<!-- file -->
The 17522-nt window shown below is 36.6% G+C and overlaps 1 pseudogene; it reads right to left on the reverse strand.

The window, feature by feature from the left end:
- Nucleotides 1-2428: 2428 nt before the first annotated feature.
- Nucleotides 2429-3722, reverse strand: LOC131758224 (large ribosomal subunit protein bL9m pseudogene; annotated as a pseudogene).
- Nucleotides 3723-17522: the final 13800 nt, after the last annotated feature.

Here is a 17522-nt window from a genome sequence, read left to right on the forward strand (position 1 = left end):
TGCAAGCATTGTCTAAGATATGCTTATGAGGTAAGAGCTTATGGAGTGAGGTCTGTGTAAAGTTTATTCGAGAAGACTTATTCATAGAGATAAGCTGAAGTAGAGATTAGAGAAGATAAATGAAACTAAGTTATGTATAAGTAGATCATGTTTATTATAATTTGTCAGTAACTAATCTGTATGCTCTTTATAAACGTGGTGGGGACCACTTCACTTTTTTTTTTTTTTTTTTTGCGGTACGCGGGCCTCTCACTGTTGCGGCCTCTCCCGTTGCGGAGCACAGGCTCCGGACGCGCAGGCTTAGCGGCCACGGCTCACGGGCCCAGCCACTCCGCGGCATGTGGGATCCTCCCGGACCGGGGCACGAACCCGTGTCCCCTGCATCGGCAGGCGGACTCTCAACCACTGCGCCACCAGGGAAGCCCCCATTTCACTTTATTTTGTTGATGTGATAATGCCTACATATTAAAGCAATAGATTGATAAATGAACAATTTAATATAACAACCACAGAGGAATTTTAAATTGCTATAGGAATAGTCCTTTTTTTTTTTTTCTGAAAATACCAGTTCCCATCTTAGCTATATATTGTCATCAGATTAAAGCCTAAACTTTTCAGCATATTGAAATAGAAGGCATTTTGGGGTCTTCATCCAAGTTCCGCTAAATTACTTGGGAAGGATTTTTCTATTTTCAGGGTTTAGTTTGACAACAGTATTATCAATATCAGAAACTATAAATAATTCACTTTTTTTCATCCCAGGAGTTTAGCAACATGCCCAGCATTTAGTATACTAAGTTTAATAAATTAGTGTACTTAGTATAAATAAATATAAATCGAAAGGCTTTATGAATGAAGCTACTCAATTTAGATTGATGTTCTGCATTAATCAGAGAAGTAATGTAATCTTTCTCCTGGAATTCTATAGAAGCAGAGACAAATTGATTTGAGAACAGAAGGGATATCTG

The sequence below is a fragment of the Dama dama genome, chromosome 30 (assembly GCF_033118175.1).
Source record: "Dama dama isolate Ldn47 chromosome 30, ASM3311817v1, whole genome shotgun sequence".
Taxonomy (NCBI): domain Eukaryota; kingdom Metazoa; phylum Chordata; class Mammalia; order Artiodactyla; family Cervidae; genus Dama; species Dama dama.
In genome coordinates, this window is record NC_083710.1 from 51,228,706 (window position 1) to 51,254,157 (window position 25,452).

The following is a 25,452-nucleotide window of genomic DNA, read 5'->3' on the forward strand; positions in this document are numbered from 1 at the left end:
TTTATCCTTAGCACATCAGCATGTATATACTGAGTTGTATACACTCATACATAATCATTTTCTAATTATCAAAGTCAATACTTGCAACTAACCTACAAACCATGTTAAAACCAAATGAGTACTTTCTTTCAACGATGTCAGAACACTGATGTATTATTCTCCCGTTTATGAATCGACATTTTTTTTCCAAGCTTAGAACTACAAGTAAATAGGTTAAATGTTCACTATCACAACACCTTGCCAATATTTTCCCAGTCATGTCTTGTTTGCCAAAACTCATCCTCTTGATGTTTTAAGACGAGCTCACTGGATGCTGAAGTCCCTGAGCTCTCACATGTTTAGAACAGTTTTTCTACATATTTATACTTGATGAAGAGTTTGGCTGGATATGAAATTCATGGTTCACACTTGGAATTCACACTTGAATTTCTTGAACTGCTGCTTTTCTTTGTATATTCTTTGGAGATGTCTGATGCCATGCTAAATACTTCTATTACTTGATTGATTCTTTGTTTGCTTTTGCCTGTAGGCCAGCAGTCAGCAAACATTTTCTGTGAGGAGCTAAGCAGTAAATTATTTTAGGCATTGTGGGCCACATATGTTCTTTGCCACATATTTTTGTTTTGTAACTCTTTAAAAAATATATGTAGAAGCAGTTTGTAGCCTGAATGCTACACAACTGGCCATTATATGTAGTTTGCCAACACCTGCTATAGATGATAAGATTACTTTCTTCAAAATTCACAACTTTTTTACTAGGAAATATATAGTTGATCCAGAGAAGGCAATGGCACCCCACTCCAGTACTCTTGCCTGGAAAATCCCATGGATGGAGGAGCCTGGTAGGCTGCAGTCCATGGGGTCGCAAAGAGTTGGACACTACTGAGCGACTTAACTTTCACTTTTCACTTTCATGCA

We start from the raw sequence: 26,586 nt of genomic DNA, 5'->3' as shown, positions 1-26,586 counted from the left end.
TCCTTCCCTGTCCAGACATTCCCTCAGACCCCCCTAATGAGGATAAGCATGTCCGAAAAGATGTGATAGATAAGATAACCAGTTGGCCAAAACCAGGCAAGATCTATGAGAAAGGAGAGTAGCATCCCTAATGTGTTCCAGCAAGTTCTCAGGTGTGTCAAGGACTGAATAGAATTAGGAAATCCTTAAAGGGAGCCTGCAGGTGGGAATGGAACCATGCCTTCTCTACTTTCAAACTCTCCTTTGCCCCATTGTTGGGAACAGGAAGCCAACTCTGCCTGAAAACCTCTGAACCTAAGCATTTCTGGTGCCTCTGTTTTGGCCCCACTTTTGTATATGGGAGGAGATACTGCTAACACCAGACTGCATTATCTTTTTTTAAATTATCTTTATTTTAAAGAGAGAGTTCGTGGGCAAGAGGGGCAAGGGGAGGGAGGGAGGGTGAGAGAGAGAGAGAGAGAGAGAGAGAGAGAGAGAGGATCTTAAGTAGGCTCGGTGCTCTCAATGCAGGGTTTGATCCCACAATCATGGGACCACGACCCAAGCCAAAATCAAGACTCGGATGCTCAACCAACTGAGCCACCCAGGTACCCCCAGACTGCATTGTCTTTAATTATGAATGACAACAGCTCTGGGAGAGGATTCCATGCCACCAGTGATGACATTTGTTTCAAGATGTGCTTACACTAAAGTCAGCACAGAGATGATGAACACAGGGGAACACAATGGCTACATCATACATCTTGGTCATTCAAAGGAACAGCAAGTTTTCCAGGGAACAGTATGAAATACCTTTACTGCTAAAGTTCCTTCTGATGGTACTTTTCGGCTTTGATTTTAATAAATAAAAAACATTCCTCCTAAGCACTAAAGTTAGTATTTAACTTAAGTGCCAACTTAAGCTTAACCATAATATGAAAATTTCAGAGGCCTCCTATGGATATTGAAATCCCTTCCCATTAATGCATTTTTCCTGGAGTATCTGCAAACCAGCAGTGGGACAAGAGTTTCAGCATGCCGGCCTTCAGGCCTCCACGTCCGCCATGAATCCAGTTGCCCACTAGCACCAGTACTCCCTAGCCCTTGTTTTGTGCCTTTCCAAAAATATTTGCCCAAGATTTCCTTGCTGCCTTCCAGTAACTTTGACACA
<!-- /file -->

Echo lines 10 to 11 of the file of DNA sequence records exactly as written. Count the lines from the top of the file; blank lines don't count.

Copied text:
Taxonomy (NCBI): domain Eukaryota; kingdom Metazoa; phylum Chordata; class Mammalia; order Artiodactyla; family Cervidae; genus Dama; species Dama dama.
In genome coordinates, this window is record NC_083710.1 from 51,228,706 (window position 1) to 51,254,157 (window position 25,452).